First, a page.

With this good news, this gospel, the glorious announcement has been made that God’s rule and reign is present. Everything that your heart has longed for has arrived in the person of Jesus. But while it’s not here in its fullness or completion, that end is guaranteed. There are a few elements of this new Kingdom that are worth looking at. Actually, the gospel message includes this as something that you just don’t understand at the beginning and then you get on to the good stuff.
With God’s Kingdom there is a certain kind of relational status that has been given to the follower of Jesus. A simple way to think of it is that with the arrival of the True King, not only does He rule in our hearts, but He has also invited us to share in His royal status.Paul writes in Romans 8:15, For you have not received the spirit of slavery to fall back into fear, but you have received the Spirit of adoption as sons, by whom we cry, ‘Abba! Father!’ The Spirit himself bears witness with our spirit that we children of God, and if children, then heirs – heirs of God and fellow heirs with Christ, provided we suffer with Him in order that we may also be glorified with Him.”
Notice the familial language! You are adopted as a son. You are put into a new family, with a new Father and all of the rights and privileges that only belong to those who are of blood relation are given to you! You are considered an heir and a fellow heir with Christ! That kind of language should shock us because what we have received from God is not based on our work but on the work of Him in our place. As Tim Keller is fond of saying, the gospel is the message that you are far more wicked and flawed than you have seen, yet you are far more loved than you’ve ever experienced.
Why is this important to young adults? Our whole life we have heard messages told to us about who we are. For those who are “in Christ”, the core of our identity is not in what we do (or don’t do). The core of who I am is found solely in my forever adoption into the family of God with all of the benefits, rights, and privileges bestowed upon me freely. At the core of my identity, I am not a pastor, a father, a husband, a friend, etc. I am not what I’ve been told all my life – you’re a bum, you’re stupid, you’re so smart, you’re so special, etc. At the core of who I am is this relational adoption into God’s family. Scholars calls this the “sonship” aspect of the gospel.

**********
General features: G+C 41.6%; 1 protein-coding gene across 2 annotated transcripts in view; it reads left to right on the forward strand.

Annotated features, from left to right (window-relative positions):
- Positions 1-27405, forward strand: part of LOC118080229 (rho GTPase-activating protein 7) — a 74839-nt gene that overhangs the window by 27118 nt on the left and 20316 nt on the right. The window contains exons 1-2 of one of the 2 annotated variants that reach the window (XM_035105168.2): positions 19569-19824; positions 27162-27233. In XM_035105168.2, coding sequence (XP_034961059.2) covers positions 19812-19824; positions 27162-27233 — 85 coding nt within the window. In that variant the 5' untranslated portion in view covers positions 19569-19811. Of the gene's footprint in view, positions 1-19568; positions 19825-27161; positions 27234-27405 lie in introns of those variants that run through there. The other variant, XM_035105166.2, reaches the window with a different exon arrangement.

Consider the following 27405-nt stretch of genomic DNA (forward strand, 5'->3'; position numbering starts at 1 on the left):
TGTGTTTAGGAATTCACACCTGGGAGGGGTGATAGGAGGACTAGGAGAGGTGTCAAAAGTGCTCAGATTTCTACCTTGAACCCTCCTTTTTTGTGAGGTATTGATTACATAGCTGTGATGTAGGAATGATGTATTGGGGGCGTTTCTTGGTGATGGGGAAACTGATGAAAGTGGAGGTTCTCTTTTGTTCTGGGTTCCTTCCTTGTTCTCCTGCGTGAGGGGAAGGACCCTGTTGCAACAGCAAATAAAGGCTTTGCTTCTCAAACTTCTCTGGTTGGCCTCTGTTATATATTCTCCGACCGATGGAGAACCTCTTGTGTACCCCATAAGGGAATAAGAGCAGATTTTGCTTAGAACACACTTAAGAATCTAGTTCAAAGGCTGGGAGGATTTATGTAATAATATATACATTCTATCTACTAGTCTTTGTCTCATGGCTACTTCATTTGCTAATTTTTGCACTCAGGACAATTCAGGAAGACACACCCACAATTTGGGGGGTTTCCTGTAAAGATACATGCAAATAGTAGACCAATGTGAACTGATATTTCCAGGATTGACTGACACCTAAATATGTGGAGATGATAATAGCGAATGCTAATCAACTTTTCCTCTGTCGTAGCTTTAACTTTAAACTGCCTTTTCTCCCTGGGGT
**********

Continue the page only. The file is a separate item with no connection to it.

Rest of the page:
And why is this sonship aspect of the gospel something that isn’t just received by faith at first and then it’s up to us to work really hard or obey? It’s because I take my identity from so many other places each and every day. Why do I live with this sense that I’m not doing enough, or I’m not enough? Why am I so prone to idolatry and finding my identity in something other than God and love that with a super-love? It’s because I’ve forgotten the gospel. In fact, I think it’s safe to say that I forget this radically good news every day. I forget the good news that with God’s Kingdom, He accepts me completely, without conditions. That takes some serious weight off of obedience. I am now going to obey for much different reasons.
Every other religion that’s out there in some form or fashion has to make you doubt that you really belong. Whether it’s trying harder, or being better, or striving for some ideal, there is always this lingering sense that I’m not enough. I think this is what’s used to keep people “motivated.” The result of that is it naturally leaves people wondering, “Where do I stand with God?” Christianity is, as far as I know, the only religion that actually says that your status is not dependent on your working or striving, but on the work of someone else who did it for you in history. This is radical!